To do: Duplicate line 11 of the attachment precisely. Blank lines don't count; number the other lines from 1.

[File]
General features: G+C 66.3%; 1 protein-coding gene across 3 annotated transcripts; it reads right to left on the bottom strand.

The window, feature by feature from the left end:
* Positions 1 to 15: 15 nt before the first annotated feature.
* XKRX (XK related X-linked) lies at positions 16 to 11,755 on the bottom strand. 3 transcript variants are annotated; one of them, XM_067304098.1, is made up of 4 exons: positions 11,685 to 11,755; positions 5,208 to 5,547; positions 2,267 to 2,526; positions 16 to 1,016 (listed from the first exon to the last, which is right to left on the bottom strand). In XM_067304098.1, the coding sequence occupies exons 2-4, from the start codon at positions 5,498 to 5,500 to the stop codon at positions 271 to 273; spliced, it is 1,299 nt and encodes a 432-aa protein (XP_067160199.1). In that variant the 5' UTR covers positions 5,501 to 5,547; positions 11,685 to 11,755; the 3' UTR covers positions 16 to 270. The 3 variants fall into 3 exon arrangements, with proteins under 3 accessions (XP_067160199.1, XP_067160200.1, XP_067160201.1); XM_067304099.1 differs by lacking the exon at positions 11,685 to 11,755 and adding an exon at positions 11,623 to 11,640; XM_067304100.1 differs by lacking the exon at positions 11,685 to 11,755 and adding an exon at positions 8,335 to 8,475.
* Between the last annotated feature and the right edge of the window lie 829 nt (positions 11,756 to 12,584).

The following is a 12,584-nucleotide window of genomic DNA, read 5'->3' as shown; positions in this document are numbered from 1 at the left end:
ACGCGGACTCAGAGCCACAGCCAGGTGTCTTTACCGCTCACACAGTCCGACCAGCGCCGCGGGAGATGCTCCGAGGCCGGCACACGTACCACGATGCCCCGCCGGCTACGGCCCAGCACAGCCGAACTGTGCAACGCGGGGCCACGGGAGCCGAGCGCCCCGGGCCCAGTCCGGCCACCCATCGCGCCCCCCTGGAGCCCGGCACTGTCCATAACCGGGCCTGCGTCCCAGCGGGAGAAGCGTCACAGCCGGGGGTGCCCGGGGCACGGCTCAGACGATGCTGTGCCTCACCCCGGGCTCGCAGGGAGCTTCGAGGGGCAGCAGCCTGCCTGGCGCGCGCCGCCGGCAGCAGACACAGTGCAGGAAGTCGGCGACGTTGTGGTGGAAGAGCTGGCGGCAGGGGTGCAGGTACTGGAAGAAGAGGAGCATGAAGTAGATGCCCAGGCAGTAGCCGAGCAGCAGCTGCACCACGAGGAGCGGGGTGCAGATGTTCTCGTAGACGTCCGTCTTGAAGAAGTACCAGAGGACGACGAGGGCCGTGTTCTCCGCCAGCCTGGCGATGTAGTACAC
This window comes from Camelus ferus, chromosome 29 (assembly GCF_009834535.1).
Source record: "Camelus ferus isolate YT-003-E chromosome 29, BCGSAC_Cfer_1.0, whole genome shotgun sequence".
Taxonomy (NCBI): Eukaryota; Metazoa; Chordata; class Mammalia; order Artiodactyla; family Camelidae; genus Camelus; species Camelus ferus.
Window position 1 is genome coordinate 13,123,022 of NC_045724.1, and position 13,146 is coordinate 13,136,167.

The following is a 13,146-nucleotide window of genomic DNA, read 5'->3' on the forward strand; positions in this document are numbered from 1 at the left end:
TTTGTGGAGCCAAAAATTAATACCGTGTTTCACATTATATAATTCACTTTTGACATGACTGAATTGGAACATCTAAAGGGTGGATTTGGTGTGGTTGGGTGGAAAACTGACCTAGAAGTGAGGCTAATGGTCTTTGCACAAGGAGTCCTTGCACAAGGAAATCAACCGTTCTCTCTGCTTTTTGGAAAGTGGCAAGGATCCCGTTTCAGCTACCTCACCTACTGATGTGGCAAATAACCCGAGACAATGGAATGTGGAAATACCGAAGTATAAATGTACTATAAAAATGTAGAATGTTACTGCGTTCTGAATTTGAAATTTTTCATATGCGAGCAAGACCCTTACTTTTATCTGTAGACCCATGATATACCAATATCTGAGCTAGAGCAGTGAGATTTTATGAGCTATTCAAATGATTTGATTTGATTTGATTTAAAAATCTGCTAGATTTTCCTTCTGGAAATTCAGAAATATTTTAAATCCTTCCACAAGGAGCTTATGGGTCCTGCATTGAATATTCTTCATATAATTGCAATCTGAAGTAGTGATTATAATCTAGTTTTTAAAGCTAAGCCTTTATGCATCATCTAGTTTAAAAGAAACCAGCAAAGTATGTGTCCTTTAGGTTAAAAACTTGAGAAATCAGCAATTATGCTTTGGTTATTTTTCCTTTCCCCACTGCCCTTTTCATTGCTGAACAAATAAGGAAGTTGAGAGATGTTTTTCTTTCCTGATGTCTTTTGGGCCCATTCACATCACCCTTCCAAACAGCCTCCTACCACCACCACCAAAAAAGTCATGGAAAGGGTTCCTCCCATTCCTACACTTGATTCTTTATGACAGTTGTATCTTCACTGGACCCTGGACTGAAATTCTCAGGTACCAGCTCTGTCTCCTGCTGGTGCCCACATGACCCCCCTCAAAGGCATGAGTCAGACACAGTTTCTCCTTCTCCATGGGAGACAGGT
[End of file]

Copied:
Window position 1 is genome coordinate 13,123,022 of NC_045724.1, and position 13,146 is coordinate 13,136,167.